As to how and when she writes, Sandra says “I write mainly in the winter months, jotting down ideas and making notes as things occur, then I write a chapter at a time in longhand, first as a rough draft, then again in a slightly more refined version, before my husband Roger takes over and transfers it to his computer and then finally on to a memory stick. It’s very much a team effort, with a friend in France looking at the ‘prototypes’ and offering thoughts”.
Sandra has clearly inherited her grandmother’s sense of the importance of helping others, which is at the root of the reason for her writing. The books are sold to benefit ShelterBox. There are several reasons for that, “we live only ten minutes from their HQ in Helston and it’s a charity we wholeheartedly support. More importantly, the funds raised through sales of the books take Annie’s legacy across the world, to all the countries where ShelterBox is helping”.
“Annie never travelled; she never saw anywhere, so I wanted to get her out into the world. This was a way of doing that at the same time as helping people as she would have done. Through these books I feel Annie has travelled as far away as Somalia, Haiti and North Korea. ”
So what now and what next for Sandra?
“I hope to finalise the fifth book this winter and there’s a sixth and final book in the pipeline. That will take the story to the late 1960s when Annie died aged 86.”
You might think that writing and fundraising made for a busy enough life but Sandra and Roger have a smallholding, and enjoy spending time with their son and daughter and grandchildren. In fact our interview date was delayed whilst Sandra did battle with her fruit cages and produced over 200 pots of jam.
Rather surprisingly, Sandra isn’t the real reader in the family, describing herself as more of a fan of the outdoor life. But, when he’s not doing the “techy stuff” on Sandra’s books, Roger is a keen reader; we all agree that we hope the traditional book will be around for ever – to read, as a way of pressing flowers, ready to release old memories, a comfort in bad times, something familiar or uplifting.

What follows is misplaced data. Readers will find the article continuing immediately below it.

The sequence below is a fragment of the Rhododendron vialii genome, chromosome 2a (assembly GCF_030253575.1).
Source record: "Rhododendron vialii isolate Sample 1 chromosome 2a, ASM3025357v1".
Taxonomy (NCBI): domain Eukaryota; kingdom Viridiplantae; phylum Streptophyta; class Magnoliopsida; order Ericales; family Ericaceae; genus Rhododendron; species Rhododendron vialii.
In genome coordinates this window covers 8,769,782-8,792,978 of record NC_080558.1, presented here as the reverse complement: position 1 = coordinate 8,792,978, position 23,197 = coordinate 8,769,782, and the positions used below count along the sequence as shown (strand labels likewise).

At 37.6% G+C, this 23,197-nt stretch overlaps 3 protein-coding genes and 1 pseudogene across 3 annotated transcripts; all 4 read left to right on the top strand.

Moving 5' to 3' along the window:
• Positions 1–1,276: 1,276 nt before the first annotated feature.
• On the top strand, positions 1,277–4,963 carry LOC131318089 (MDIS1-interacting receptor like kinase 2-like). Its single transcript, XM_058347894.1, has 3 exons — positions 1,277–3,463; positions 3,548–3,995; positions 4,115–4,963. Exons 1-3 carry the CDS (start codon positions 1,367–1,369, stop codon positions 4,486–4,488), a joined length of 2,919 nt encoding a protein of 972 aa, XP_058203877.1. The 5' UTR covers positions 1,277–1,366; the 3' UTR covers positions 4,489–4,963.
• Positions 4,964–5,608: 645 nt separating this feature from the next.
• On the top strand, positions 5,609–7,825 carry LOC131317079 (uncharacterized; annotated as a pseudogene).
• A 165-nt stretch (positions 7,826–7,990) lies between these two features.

And, you read it here first: I hope we may be able to hear more from Sandra as a guest on a new radio programme (more of which soon). It won’t be her radio debut as, many years ago, she did a radio spot, reading from a diary, rather along the lines of the Miss Read village stories.
Like Sandra herself (she didn’t want to submit a photo, but in case you were wondering, she looks a bit like Katherine Hepburn, although she denies that) her aims are modest – to help Annie get the life experiences she deserved and to help ShelterBox “get practical help where it’s needed, providing shelter and emergency supplies around the world whenever and wherever there’s a crisis”. You can help by clicking on this link http://shelterbox.org/donate.php to donate directly or by buying Sandra’s books, available at £6-99 each, including postage
Polladras Publishers, Penrose Farm, Trew, Breage, Helston, Cornwall, TR13 9QN
Further details from email@example.com
ShelterBox Trust is a registered charity (1096479) and a limited company in England and Wales (04612652, VAT registered 777524785). ShelterBox is a charity independent of Rotary International and the Rotary Foundation. Registered office is at Water-ma-Trout, Helston, Cornwall, TR13 0LW.